Teacher residency program, literacy intervention, advancing
By Keila Szpaller DAILY MONTANAN
Nine new teachers have signed contracts with school districts where they completed a pilot residency program, said Rep. Brad Barker, R-Roberts.
That’s a big deal in a state with a teacher shortage, and Barker said the program should continue.
Friday, Senate Finance and Claims heard House Bill 833, to address the teacher shortage. It also heard House Bill 352 to support a literacy program.
The year-long residency program has been funded with federal recovery money from the COVID-19 pandemic, and the Office of Public Instruction wants it to continue in 2025 after those dollars expire.
The initial cohort counted 17 residents and the program aims to have 70, although Barker said it will probably have 60 in its first year. Nine of the 17 in the pilot signed contracts.
“There is some proven efficacy with this program to help our rural schools be able to fill those vacant teaching seats,” Barker said.
Barker spoke to the bill in Finance and Claims on Friday after he presented it Wednesday to the Senate Education and Natural Resources Committee, which approved it.
In illustrating the need, he said one school district in Carbon County has been unable to hire a teacher for six years.
It hired a cook, trained the cook to teach, and then hired the cook-turned-educator as a teacher under an emergency provision — probably not the best approach, Barker said.
He said the bill would provide state funding and require a local match in the form of housing or housing stipend.
The bill requests $2 million a year, which it estimates would fund $27,000 per resident. (The fiscal note outlines the costs as follows: a $14,000 stipend for the resident; $4,000 in tuition costs for an accredited teacher preparation program, converted to a loan if the teacher doesn’t teach in Montana after the residency, according to the bill; a $3,000 housing grant; and $6,000 for the mentoring teacher.)
In support of the bill, Jenny Murnane-Butcher, with Montanans Organized For Education, said the legislation offers a great opportunity to address a significant concern of parents and also to save districts recruitment money in the long run.
“Parents are very concerned right now about their schools being fully staffed,” Murnane-Butcher said. “We especially hear from our members in rural Montana.”
Sharyl Allen, with the Office of Public Instruction, said 952 positions at OPI are currently open, and more than 319 remained unfilled last year. OPI requested the bill.
“It is a challenge and an issue that we cannot sustain in our state to meet the needs of students,” said Allen, deputy superintendent.
Also sponsored by Barker, HB 352 would help children 4 years old up to second grade learn to read, and they’re currently having trouble. This bill also passed out of Senate Education last week to Finance and Claims.
Before third grade, Barker said children “learn to read,” but after third grade, they “read to learn.”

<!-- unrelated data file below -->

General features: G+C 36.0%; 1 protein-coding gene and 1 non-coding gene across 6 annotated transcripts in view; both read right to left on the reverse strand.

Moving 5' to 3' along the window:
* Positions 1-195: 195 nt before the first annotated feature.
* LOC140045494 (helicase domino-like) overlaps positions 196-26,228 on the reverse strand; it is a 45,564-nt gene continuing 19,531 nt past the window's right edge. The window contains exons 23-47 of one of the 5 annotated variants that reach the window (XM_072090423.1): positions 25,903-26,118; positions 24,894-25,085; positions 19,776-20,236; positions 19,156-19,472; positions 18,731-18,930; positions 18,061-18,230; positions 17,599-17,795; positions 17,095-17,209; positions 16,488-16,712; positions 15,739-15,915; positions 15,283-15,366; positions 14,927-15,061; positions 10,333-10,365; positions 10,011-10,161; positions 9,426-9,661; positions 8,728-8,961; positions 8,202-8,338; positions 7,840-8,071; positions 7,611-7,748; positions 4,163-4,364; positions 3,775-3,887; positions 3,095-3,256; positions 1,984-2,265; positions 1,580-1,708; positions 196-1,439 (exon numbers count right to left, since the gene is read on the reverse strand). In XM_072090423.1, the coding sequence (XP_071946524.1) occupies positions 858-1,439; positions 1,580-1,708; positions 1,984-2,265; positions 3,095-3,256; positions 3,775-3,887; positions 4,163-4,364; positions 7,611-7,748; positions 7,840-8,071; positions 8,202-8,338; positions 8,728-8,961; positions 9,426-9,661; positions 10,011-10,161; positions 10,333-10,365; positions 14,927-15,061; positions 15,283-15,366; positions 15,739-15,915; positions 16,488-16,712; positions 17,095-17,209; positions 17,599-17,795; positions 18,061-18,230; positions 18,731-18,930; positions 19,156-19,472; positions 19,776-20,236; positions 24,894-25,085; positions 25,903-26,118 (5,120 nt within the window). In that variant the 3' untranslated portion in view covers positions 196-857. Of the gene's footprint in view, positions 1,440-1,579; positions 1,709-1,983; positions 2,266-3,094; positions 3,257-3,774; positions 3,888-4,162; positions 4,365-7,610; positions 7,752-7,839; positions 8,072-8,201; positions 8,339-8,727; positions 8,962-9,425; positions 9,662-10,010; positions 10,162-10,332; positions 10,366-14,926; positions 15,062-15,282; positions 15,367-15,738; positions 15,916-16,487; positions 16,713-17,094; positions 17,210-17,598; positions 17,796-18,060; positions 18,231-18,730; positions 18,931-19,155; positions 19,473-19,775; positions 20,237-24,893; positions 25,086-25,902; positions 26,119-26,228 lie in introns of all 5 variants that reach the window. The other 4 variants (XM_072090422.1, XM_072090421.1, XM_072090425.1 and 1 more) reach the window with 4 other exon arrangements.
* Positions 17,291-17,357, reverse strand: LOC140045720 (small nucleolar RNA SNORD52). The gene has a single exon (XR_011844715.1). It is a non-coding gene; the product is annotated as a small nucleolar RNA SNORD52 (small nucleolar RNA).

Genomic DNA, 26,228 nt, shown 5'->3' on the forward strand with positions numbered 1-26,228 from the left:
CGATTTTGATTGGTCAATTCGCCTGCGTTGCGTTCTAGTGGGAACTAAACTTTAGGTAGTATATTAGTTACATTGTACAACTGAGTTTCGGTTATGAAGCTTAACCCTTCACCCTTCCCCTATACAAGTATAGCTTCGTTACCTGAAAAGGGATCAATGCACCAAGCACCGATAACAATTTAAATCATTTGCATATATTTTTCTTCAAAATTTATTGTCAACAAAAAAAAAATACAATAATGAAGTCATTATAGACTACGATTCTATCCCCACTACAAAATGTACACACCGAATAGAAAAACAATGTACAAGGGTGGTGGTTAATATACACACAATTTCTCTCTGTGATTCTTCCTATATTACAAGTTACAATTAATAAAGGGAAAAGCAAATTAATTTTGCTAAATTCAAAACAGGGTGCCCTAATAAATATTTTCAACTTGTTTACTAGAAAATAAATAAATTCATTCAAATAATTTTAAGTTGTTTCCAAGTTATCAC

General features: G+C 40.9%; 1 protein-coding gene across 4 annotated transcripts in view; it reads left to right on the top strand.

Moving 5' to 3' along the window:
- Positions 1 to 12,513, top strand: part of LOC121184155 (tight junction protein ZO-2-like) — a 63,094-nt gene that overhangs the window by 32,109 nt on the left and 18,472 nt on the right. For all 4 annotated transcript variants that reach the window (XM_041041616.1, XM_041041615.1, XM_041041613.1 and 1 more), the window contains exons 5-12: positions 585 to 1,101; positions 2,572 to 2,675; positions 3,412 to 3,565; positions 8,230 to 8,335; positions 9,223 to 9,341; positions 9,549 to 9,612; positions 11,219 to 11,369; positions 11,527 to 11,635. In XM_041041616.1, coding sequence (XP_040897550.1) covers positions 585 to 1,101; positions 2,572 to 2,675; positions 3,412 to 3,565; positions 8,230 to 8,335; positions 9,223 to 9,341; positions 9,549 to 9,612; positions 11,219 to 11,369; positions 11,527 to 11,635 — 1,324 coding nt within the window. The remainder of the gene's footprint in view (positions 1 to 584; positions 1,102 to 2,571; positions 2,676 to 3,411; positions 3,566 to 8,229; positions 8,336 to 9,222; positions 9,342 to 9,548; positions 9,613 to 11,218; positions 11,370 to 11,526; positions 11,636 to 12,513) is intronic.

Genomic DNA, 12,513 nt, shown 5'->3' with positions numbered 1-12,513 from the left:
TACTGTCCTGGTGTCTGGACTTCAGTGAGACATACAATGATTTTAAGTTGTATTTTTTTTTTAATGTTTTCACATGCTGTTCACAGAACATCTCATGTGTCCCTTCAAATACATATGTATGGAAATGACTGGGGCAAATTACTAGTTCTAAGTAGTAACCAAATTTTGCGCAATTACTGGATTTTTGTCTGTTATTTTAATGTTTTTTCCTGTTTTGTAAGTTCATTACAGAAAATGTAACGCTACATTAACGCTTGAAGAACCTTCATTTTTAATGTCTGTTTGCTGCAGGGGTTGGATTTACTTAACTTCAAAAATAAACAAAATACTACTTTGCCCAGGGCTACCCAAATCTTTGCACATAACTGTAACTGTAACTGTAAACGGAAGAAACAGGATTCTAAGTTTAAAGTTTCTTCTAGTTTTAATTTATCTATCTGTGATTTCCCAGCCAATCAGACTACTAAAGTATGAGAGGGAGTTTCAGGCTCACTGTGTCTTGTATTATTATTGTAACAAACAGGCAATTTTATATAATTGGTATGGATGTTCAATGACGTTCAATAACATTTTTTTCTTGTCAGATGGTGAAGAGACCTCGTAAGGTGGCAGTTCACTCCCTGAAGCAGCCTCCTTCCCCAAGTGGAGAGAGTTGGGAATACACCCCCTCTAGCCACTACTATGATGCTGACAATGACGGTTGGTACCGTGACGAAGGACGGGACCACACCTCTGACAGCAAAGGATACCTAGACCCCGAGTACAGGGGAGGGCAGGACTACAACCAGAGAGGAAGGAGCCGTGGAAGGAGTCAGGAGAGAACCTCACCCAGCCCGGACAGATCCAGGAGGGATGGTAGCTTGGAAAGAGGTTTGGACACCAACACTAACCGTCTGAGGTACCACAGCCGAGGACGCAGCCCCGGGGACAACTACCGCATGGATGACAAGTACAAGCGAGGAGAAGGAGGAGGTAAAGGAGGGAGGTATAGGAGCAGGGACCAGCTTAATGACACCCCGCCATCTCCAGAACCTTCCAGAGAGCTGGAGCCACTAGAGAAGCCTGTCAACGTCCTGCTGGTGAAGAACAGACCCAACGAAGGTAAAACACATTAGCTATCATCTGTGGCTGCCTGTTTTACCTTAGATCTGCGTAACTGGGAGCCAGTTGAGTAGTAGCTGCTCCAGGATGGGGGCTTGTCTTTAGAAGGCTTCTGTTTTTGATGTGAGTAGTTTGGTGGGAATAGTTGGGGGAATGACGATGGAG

But if they haven’t gotten the handle of reading by third grade, they won’t be proficient in other subjects, and Barker said data show students need help.
Just 46% of students grades three through eight read at grade level currently, he said.
Barker said the bill would clean up current language on “exceptional circumstances” so 4-year-olds can be enrolled in kindergarten under certain specific conditions, which include intervention programs.
“This is really an opportunity for us to take a much more targeted approach to get more focused on early literacy,” Barker said.
The bill lists classroom-based programs, home-based programs, and a “jumpstart” program, or one running after one school year ends and before the next begins.
The program is voluntary for school districts to adopt, and it’s optional for parents to have their children screened, Barker said. If a child is assessed as being at risk, they’ll be eligible for intervention programs, including support at home.
The most recent fiscal note puts the cost at $1.6 million a year, although in a rebuttal, the sponsor said he believes the analysis is flawed and the bill could actually save the state money.
Rob Watson, with the School Administrators of Montana, said people think low reading proficiency is tied to the effects of COVID-19, but really, he’s seen the low numbers long before.
Then last spring, he said the number of students in third grade not reading at grade level reached 50%, higher than it’s been in previous years.
Children who don’t learn to read start having problems trying to learn other subjects, because they need to read to understand them, he said.
“This issue doesn’t stop in the third grade,” said Watson, who testified on behalf of the Coalition of Advocates for Montana Public Schools. “It really compounds itself all the way through middle school and high school.”
Sarah Piper, with the Montana Federation of Public Employees, said people in her organization know how important it is to address literacy early, especially for a successful workforce later in their lives.
Caitlin Jensen, with Zero to Five Montana, said the bill is an investment.
Jensen said U.S. Chamber of Commerce Foundation data show for every $1 invested in early childhood education, $16 is returned in the form of lower special needs, higher grade level retention, improved health, lower incarceration rates, and future employment opportunities and outcomes.
“This bill will have tremendous positive impact on addressing critical early learning gaps in our state,” Jensen said.